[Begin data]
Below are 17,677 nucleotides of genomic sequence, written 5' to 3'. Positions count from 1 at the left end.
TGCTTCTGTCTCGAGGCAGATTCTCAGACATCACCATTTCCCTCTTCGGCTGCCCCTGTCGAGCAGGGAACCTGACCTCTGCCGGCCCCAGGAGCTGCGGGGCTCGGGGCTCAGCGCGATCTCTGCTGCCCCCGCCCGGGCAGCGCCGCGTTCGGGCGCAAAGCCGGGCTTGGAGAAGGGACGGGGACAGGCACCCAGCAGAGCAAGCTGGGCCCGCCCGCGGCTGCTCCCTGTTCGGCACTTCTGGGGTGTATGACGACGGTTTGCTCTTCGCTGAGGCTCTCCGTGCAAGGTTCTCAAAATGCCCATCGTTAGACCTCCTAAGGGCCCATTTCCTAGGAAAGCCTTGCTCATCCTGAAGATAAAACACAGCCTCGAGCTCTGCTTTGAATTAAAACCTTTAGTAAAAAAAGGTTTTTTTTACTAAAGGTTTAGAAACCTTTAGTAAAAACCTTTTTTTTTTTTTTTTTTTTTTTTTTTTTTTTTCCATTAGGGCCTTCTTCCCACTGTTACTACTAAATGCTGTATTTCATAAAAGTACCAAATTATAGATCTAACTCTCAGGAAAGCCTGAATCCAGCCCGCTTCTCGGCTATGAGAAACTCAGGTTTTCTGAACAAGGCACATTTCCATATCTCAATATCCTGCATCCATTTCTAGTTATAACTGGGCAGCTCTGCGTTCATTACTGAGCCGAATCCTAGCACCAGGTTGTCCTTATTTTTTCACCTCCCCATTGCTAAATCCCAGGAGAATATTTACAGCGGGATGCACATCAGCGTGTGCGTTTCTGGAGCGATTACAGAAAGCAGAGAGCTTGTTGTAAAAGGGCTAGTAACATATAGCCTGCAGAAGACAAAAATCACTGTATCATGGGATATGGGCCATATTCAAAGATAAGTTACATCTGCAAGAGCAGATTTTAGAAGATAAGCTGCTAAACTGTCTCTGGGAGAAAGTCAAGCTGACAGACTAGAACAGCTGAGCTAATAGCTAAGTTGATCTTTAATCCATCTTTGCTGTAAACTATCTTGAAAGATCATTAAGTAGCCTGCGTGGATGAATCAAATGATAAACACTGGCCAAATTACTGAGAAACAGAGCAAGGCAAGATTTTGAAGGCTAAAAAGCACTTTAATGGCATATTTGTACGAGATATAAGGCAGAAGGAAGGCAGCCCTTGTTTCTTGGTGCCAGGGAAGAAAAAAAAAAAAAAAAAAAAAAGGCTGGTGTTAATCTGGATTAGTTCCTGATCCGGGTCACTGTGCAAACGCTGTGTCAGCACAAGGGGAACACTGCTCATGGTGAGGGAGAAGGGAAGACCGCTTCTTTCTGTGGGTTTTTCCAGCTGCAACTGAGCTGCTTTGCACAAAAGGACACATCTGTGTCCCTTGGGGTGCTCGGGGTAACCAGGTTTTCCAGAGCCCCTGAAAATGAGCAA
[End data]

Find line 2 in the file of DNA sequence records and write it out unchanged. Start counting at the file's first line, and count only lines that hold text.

TGCTTCTGTCTCGAGGCAGATTCTCAGACATCACCATTTCCCTCTTCGGCTGCCCCTGTCGAGCAGGGAACCTGACCTCTGCCGGCCCCAGGAGCTGCGGGGCTCGGGGCTCAGCGCGATCTCTGCTGCCCCCGCCCGGGCAGCGCCGCGTTCGGGCGCAAAGCCGGGCTTGGAGAAGGGACGGGGACAGGCACCCAGCAGAGCAAGCTGGGCCCGCCCGCGGCTGCTCCCTGTTCGGCACTTCTGGGGTGTATGACGACGGTTTGCTCTTCGCTGAGGCTCTCCGTGCAAGGTTCTCAAAATGCCCATCGTTAGACCTCCTAAGGGCCCATTTCCTAGGAAAGCCTTGCTCATCCTGAAGATAAAACACAGCCTCGAGCTCTGCTTTGAATTAAAACCTTTAGTAAAAAAAGGTTTTTTTTACTAAAGGTTTAGAAACCTTTAGTAAAAACCTTTTTTTTTTTTTTTTTTTTTTTTTTTTTTTTTCCATTAGGGCCTTCTTCCCACTGTTACTACTAAATGCTGTATTTCATAAAAGTACCAAATTATAGATCTAACTCTCAGGAAAGCCTGAATCCAGCCCGCTTCTCGGCTATGAGAAACTCAGGTTTTCTGAACAAGGCACATTTCCATATCTCAATATCCTGCATCCATTTCTAGTTATAACTGGGCAGCTCTGCGTTCATTACTGAGCCGAATCCTAGCACCAGGTTGTCCTTATTTTTTCACCTCCCCATTGCTAAATCCCAGGAGAATATTTACAGCGGGATGCACATCAGCGTGTGCGTTTCTGGAGCGATTACAGAAAGCAGAGAGCTTGTTGTAAAAGGGCTAGTAACATATAGCCTGCAGAAGACAAAAATCACTGTATCATGGGATATGGGCCATATTCAAAGATAAGTTACATCTGCAAGAGCAGATTTTAGAAGATAAGCTGCTAAACTGTCTCTGGGAGAAAGTCAAGCTGACAGACTAGAACAGCTGAGCTAATAGCTAAGTTGATCTTTAATCCATCTTTGCTGTAAACTATCTTGAAAGATCATTAAGTAGCCTGCGTGGATGAATCAAATGATAAACACTGGCCAAATTACTGAGAAACAGAGCAAGGCAAGATTTTGAAGGCTAAAAAGCACTTTAATGGCATATTTGTACGAGATATAAGGCAGAAGGAAGGCAGCCCTTGTTTCTTGGTGCCAGGGAAGAAAAAAAAAAAAAAAAAAAAAAGGCTGGTGTTAATCTGGATTAGTTCCTGATCCGGGTCACTGTGCAAACGCTGTGTCAGCACAAGGGGAACACTGCTCATGGTGAGGGAGAAGGGAAGACCGCTTCTTTCTGTGGGTTTTTCCAGCTGCAACTGAGCTGCTTTGCACAAAAGGACACATCTGTGTCCCTTGGGGTGCTCGGGGTAACCAGGTTTTCCAGAGCCCCTGAAAATGAGCAA